- The history of creation of the Memorial Complex «Brest Hero-Fortress»
- The Main Entrance
- The sculptural composition «Thirst»
- The White Palace
- Ceremonial Square. Memorial Plates
- The Main Monument
- The Bayonet-Obelisk
- The Eternal Flame
- The Engineering Administration
- The moat around the fortress
- St. Nicholas Garrison Church
- The sculptural composition «To the Heroes of the Border, Women and Children, who Stepped into Immortality with Courage»
- Major repair and restoration works
Originally, it was erected as a church in the second half of the 18th century on the site of the wooden church of Saints Peter and Paul, near the Basilian monastery which was founded in 1629.
During the construction of the fortress the building was reconstructed and adapted to the needs of the Officers' Assembly. It was named the White Palace.
In 1813-1814, Russian cavalry reserves were quartered here.
At the beginning of the 20th century, the three-storied structure housed a restaurant and a billiard room, an auditorium with a stage, a library, two classes of a school for officers' children.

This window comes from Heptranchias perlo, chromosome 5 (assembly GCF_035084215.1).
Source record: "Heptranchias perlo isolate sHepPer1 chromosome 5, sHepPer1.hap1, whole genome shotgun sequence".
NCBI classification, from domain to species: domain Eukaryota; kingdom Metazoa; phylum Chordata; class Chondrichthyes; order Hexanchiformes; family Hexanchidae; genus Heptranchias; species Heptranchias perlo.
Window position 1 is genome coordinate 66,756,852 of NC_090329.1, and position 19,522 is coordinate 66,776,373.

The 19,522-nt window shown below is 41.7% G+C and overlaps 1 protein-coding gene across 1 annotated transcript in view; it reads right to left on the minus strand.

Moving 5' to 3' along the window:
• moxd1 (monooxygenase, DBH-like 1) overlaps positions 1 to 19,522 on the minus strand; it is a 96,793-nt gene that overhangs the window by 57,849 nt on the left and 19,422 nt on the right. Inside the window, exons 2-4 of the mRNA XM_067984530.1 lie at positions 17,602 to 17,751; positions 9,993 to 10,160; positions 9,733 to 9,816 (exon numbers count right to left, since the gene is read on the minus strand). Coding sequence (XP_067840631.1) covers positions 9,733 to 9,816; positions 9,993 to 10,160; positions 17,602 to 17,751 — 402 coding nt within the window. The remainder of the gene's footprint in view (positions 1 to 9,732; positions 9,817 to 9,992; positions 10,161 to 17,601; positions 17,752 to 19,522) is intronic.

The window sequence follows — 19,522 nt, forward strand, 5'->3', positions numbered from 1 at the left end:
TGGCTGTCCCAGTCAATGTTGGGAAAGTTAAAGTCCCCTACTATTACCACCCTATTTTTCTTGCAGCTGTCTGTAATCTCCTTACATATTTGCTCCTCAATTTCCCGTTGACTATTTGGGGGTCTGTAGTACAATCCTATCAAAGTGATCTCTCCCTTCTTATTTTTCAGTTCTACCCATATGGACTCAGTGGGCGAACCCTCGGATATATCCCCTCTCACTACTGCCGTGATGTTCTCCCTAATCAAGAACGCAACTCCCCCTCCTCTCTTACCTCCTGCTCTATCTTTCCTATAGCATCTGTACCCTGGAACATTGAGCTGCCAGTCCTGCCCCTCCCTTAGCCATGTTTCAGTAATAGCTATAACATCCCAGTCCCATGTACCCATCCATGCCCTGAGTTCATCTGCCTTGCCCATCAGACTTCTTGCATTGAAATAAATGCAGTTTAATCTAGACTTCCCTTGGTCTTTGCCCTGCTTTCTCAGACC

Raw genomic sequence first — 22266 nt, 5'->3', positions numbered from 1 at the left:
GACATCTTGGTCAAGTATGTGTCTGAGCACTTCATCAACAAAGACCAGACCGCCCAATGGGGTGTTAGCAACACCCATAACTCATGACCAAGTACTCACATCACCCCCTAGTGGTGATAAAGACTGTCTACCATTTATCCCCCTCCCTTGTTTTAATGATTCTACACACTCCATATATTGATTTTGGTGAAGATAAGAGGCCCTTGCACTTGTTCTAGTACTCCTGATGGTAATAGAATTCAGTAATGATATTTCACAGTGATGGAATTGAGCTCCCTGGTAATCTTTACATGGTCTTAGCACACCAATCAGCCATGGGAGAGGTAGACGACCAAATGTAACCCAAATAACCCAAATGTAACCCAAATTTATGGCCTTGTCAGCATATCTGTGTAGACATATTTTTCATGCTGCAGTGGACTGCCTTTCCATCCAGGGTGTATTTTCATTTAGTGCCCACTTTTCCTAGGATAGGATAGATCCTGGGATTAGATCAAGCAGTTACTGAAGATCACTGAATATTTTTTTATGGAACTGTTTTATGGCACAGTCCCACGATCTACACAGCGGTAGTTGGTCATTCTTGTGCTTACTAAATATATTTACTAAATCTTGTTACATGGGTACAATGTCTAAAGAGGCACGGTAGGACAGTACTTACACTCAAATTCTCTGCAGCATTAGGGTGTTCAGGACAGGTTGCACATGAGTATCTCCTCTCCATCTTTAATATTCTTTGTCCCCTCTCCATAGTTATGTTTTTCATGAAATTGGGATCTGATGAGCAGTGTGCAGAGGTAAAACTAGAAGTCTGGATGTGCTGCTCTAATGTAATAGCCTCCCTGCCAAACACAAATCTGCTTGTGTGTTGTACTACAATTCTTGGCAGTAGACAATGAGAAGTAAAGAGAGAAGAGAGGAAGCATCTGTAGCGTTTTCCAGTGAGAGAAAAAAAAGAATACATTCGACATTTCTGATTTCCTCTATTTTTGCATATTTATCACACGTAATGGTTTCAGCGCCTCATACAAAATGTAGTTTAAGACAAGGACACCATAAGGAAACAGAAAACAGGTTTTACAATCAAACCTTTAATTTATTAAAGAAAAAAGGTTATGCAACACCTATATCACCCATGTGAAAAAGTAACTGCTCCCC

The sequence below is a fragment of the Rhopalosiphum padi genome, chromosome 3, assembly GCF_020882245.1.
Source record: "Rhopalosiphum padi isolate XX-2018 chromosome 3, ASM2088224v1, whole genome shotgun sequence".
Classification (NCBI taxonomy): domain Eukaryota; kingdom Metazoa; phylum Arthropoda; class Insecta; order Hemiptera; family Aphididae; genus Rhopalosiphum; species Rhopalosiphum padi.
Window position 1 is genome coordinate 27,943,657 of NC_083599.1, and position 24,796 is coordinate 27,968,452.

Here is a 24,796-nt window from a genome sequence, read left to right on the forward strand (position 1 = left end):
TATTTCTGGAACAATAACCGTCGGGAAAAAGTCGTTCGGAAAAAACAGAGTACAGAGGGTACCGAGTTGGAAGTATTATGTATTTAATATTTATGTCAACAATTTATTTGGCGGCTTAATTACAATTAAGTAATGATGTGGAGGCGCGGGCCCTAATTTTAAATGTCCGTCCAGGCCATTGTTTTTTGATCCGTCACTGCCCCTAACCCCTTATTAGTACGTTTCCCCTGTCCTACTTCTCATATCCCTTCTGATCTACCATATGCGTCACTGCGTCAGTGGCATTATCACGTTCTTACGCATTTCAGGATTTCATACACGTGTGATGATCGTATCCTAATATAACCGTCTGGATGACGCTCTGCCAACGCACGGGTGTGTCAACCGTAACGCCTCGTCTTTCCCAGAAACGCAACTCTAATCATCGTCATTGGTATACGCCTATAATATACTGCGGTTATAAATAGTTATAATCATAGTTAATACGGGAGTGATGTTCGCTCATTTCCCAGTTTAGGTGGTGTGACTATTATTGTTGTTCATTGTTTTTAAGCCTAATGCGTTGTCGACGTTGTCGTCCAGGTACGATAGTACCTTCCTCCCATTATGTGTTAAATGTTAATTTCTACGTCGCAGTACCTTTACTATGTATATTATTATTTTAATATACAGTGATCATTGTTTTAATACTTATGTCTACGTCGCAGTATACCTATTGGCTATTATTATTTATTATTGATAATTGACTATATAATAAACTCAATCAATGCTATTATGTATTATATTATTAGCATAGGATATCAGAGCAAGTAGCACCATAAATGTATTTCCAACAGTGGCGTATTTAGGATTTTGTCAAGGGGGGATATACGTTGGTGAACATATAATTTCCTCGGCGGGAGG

In 1915, the building was damaged, then partially repaired during the German occupation. On March 3, 1918, the Brest-Litovsk Peace Treaty was signed here. According to the legend, on the wall of the billiard hall of the White Palace the head of the Soviet delegation Leon Trotsky left the slogan «Neither war, nor peace».
In 1920s and 1930s, it was a recreational centre, where cultural and educational events were held. There was a cloakroom, a dining room, a bar, a reading room, rooms for playing cards, generals' apartments. The ballroom was a place for big high-society parties, banquets, carnivals and annual Christmas balls for children. Upstairs, there was a library and archive. Two canons by the entrance to the building were just for decoration.
On the eve of the Great Patriotic War there was a club, a dining room, food and ammunition warehouses of the 75th detached reconnaissance battalion of the 6th infantry division of the Red Army.
During the fighting in June, 1941 the building was badly damaged, the roof collapsed and buried its last defenders. In 1958, on one of the walls of the basement an inscription was discovered that read: «We are dying without disgrace».
The damaged walls were disassembled in the 1950s.
In the post-war period, remains of more than 130 Soviet servicemen were unearthed on the site.
The walls of the basement have marks of shelling. In the eastern part of the basement concrete arches have remained. During the construction of the memorial complex and conservation of the ruins in 1968-1971, a part of the basement, facing the Ceremonial Square, was dismantled.